Here are some remarks on BuzzFeed after having tested it for some days.
First of all, it does what it promises: It feeds you with buzz.
The term buzz itself implies that there is a greater audience behind. It will not easily become a buzz when two mathematicians are discussing problems in algebra. Buzz needs a bigger number of people that talk about it and a potential to infect even more people. A buzz from the last year is no longer a buzz. BuzzFeed detects buzz before it becomes a bigger thing.
BuzzFeed is showing buzz a few moments before its tipping point. From an analytical perspective it is already clear that a new buzz is emerging, but the masses don’t know it yet. BuzzFeed is therefore an adequate means of keeping up with the public opinion and to be some eye glimpses ahead. It’s an accelerator of public discourse. But do we really need even more accelerators? Tools like BuzzFeed make it very clear that the blogosphere is a huge discourse machine and that its speed and effectiveness is growing. The whole machinery is based on the simple fact that communication is producing communication; sometimes a cascade of communication; But what is the outcome of it? Doesn’t that lead to a more and more superficial mode of communication? Does it make us more fit to face the challenges of a crazy and complex world or is it just another step to make it a bit more crazy and complex? To be honest I don’t know.
Under the bottom line – and beyond all sociological considerations (sorry I couldn’t withstand) - BuzzFeed is simply an vanguard media. It typically combines the following components:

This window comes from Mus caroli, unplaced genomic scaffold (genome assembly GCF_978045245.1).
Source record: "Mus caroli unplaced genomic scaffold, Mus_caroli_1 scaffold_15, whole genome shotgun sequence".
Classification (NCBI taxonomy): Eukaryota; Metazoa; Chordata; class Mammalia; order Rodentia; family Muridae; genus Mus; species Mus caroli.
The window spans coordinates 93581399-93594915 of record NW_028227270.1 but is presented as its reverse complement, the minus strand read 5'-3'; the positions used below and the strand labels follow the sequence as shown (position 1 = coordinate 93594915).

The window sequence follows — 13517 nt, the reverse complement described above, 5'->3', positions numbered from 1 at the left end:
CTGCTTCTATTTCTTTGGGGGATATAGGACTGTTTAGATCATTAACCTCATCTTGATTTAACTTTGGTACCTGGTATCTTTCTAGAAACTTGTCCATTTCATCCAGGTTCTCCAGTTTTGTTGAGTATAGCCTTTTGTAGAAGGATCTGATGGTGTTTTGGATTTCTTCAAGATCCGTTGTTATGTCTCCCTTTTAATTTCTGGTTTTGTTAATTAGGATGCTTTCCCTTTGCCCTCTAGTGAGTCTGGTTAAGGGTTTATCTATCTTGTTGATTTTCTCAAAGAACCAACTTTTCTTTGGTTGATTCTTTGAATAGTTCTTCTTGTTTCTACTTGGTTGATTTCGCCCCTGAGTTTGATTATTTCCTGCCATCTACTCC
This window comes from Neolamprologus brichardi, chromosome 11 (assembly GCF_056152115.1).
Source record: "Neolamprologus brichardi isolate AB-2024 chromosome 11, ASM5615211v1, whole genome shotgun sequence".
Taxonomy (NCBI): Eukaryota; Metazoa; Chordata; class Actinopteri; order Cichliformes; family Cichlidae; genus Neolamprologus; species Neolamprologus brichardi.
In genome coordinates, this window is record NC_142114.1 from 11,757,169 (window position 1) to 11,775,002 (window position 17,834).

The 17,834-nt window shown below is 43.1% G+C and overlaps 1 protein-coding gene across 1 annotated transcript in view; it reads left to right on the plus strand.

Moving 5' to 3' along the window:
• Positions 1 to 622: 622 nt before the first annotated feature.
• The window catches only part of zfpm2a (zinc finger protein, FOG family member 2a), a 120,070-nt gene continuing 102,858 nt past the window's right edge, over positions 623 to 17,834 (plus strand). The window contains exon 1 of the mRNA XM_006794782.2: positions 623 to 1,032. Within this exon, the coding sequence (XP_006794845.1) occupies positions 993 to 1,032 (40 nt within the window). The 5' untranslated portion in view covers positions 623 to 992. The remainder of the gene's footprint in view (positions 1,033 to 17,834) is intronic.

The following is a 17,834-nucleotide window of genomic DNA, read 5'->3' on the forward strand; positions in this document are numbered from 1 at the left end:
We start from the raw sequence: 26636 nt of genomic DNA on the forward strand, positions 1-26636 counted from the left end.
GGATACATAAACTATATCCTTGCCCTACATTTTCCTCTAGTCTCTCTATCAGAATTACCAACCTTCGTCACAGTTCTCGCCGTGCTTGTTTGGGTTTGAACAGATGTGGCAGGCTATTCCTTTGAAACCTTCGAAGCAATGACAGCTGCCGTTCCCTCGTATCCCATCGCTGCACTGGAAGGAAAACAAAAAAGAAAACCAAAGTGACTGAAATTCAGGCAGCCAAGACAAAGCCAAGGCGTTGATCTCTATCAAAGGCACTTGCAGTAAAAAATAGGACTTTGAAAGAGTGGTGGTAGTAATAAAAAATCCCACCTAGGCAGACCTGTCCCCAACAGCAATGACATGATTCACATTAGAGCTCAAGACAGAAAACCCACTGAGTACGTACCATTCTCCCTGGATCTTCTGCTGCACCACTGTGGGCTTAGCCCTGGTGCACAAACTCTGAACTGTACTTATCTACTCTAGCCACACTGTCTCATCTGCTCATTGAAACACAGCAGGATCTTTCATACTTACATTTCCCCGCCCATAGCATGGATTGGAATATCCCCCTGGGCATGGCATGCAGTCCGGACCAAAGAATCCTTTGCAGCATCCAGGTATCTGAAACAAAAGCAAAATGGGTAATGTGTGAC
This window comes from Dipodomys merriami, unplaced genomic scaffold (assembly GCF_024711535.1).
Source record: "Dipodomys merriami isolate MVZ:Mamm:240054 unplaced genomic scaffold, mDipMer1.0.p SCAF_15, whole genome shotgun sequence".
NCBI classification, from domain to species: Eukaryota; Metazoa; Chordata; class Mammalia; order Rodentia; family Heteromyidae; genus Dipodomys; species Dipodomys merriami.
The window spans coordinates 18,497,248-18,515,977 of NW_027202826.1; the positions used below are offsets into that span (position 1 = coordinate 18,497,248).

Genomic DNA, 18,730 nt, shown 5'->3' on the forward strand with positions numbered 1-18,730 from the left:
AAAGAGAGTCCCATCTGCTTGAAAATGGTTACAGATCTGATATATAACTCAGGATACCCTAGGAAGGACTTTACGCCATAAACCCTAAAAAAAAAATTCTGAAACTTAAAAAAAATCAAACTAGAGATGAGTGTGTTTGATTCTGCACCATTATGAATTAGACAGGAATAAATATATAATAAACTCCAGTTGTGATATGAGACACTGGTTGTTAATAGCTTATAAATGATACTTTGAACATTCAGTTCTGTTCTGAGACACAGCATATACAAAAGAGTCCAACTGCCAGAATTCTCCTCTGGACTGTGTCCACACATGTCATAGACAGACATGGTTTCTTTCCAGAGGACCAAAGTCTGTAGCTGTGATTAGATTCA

1. Consumer Generated Media - mainly weblogs – that provide ever new content; in this case CGM is working like an armada of journalists chasing for latest news. Or to put it in other words: they work like sensor neurons in our nervous system that fire when they perceive a stimulus.
2. Analytical tools detect trends within the blogosphere. In the case of BuzzFeed these tools detect upcoming topics as patterns. Patterns mean that there’s not a chaotic sequence of “firing neurons” but there’s something going on; something that needs further interpretation.
3. Obviously these patterns are not self-explaining and require some training to interpret them. Therefore BuzzFeed hire editors to separate the wheat from the chaff and to write short introductory texts to topics they consider being upcoming and interesting enough to get featured.
BuzzFeed is therefore a hybrid media that combines a very large network of writers, computational power and human judgement. The latter seems not to be replaceable by technology and is still the key factor that makes a project juicy. We may expect many more interesting combinations of theses three components that make up new web media formats, not only including text but also podcasts and video.